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‘Beautifully surprising’ results of $7,900 giveaway

Lucy Dean
·3-min read
Homeless man sleep, Poor homeless man or refugee sleeping on the wooden bench on the urban street in the city with bags of clothes and junk on sunny cold day, social documentary concept
The results of the experiment have been described as "beautifully surprising". Image: Getty

Homeless people given a one-time cash transfer of C$7,500 (AU$7,900) spent fewer days homeless and ultimately saved the Canadian shelter system C$8,100, in what has been described as a “beautifully surprising result”.

Vancouver-based charity, the Foundation for Social Change, partnered with the University of British Columbia to identify 50 people who had recently fallen into homelessness and give them the one-off payment, before studying their spending habits over the next year.

Participants were identified as not struggling with significant mental health or substance abuse issues.

The study, called the New Leaf project, compared those who received the payment and those who didn’t and found that those who received the cash moved into stable housing within an average of three months and spent fewer days homeless. Additionally, nearly 70 per cent became food secure within weeks.

Spending on alcohol, drugs and cigarettes fell by an average 39 per cent, with the recipients spending 52 per cent on food and rent, another 15 per cent on medicine and bills and 16 per cent on clothes and transport.

Foundation for Social Change CEO Claire Williams said the results highlight the inaccurate beliefs about the dangers of giving money to homeless people.

"It challenges stereotypes we have here in the West about how to help people living on the margins," she told the CBC.

She said she went into the experiment with “no expectations” but “high hopes”, and that the results were “beautifully surprising”.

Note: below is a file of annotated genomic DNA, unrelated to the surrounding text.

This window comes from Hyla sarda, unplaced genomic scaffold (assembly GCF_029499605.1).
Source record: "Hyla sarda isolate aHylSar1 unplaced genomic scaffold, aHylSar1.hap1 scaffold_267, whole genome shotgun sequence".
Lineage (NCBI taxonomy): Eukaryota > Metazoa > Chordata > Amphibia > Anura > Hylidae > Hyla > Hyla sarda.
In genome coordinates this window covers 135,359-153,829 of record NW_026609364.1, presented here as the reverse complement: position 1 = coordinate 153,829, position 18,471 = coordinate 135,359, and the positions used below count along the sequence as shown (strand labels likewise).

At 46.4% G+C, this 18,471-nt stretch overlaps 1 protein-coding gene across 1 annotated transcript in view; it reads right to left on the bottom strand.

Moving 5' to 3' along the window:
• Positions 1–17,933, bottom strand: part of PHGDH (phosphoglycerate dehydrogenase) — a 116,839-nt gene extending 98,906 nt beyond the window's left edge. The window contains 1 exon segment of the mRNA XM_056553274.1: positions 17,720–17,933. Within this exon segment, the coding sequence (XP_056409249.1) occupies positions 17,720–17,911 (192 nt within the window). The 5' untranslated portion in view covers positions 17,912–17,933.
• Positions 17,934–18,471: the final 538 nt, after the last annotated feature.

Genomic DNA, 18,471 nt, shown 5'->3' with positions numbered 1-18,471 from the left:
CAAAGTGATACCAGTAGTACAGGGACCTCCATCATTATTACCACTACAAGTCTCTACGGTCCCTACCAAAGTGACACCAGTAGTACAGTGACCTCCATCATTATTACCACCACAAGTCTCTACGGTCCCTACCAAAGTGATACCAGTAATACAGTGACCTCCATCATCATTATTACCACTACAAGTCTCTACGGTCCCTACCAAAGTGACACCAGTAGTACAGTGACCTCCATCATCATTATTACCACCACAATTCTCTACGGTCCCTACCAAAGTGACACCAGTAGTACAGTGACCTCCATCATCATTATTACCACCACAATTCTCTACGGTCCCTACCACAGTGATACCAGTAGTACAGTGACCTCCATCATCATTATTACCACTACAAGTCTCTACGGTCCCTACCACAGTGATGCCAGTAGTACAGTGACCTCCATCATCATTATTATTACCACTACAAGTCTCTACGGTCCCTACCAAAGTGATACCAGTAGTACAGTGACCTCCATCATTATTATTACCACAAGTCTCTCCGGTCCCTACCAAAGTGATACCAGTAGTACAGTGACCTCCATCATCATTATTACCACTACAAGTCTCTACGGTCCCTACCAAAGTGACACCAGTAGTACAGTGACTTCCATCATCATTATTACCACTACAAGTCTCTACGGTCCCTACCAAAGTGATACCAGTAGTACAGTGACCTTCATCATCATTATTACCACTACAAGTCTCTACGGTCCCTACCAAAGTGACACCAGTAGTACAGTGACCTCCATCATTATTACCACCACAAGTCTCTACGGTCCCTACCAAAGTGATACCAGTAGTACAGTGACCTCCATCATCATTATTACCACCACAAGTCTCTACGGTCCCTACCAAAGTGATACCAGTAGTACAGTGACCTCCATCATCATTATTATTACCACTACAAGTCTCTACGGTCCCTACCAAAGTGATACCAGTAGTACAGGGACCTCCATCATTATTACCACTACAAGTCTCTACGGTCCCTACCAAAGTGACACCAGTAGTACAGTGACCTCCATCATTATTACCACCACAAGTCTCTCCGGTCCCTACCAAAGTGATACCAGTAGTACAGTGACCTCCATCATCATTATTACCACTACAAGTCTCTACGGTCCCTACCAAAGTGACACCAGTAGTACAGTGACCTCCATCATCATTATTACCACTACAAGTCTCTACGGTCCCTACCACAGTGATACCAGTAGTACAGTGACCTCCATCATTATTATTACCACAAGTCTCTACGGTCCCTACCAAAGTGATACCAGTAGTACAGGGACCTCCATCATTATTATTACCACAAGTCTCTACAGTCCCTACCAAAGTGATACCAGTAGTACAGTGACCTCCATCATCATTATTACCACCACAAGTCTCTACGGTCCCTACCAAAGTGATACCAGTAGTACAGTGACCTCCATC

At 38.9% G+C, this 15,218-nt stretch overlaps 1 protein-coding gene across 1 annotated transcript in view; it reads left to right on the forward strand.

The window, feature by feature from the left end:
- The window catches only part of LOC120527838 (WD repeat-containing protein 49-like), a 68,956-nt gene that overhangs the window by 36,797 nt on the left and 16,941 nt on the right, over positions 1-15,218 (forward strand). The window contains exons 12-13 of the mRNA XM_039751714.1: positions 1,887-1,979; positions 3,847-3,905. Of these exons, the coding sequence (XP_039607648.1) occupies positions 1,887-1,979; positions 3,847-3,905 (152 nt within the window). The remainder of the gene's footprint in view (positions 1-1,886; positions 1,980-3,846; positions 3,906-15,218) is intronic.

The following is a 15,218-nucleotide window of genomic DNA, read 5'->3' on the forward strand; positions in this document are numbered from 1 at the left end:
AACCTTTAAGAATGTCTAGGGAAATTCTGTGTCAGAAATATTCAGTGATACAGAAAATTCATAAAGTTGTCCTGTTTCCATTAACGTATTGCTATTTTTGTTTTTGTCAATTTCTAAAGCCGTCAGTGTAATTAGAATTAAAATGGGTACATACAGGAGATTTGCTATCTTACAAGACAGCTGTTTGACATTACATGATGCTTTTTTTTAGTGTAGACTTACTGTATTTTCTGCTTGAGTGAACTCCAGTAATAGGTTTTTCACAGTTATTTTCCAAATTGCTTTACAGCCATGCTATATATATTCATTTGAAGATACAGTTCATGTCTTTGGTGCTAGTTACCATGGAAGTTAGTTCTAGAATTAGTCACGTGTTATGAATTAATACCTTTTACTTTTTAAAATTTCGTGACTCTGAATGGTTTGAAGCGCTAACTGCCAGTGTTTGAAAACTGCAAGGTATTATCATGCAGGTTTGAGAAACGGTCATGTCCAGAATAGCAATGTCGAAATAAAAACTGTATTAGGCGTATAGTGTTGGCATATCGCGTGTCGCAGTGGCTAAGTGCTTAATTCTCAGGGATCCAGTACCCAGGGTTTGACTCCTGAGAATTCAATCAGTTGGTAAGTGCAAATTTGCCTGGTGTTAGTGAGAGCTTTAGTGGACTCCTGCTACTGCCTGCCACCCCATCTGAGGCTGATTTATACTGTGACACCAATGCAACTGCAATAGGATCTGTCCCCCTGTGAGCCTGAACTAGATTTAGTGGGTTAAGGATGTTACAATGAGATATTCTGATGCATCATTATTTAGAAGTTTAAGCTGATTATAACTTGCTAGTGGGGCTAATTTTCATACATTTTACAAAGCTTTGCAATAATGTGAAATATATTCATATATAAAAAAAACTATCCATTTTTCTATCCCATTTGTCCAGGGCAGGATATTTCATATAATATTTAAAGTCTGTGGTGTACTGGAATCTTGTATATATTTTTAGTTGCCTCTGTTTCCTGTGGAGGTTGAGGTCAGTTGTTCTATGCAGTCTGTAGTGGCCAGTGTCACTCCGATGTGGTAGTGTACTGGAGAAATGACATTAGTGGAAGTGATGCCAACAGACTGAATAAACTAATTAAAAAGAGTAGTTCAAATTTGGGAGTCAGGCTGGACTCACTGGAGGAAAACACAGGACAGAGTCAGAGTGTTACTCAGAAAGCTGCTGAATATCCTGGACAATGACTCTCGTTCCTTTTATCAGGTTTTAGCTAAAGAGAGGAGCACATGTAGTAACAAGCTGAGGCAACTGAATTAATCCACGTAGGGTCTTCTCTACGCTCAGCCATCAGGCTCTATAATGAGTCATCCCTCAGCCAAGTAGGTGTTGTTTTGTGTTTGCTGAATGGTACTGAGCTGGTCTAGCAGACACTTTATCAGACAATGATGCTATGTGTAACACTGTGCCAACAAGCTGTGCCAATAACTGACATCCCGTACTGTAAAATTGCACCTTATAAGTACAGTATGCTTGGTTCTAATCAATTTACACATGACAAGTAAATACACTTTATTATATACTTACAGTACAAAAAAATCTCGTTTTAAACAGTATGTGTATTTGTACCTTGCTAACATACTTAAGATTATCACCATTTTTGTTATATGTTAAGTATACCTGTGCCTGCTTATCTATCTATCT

She added that by reducing the number of days participants’ spent homeless, the cash transfers saved the shelter system C$8,100 per person, or C$405,000 over the course of the year for all 50.

Williams also noted that participants saved an average of C$1,000 over the course of the year.

The Foundation hopes to expand the study and is now attempting to fundraise C$10 million.

“Homelessness can happen to anyone. Many people are just a few paycheques away from couchsurfing, sleeping in their car or ultimately losing their housing,” Williams’ said in the study’s impact statement.

“It could also be the result of circumstances like eviction, an injury on the job, safety or a pandemic. While the economic impact of homelessness costs everyone, ultimately it is the human cost that is so devastating.”

Universal Basic Income studies increase

A man counting Australian dollar bills. A picture that describes buying, paying, handing out money, or showing money.
Australia's JobSeeker payment has been likened to a universal basic income. Image: Getty

This is only the latest Universal Basic Income study, with a Kenyan village now four years into a 12-year basic income experiment, and finding that those who received the money were no less likely to work or spend the money on items like alcohol.

Finland also recently concluded its two-year universal basic income experiment, finding it led to increased wellbeing and didn’t disincentivise working.

The Covid-19 crisis has accelerated debate on the topic, with Australia’s JobSeeker and JobKeeper subsidies being likened to a universal basic income.

But the next step is to trial these programs when Australia isn’t in crisis-mode, the University of Queensland’s School of Economics, Professor John Quiggin told Yahoo Finance earlier this year.

One of 100 signatories to an open letter calling for Australia to introduce a Liveable Income Guarantee, Quiggin said Australia’s economic system has been proven to generate high levels of unemployment from time to time.

“In these circumstances, paying people a living income with no conditionality or much less conditionality than we've tried to impose in the recent past… makes a lot more sense and is a lot more equitable than the policies we've been pursuing with increasing severity over the last 20-30 years,” he said.

“Why go back to an approach [to welfare] which had to be abandoned at the moment we had a crisis?”

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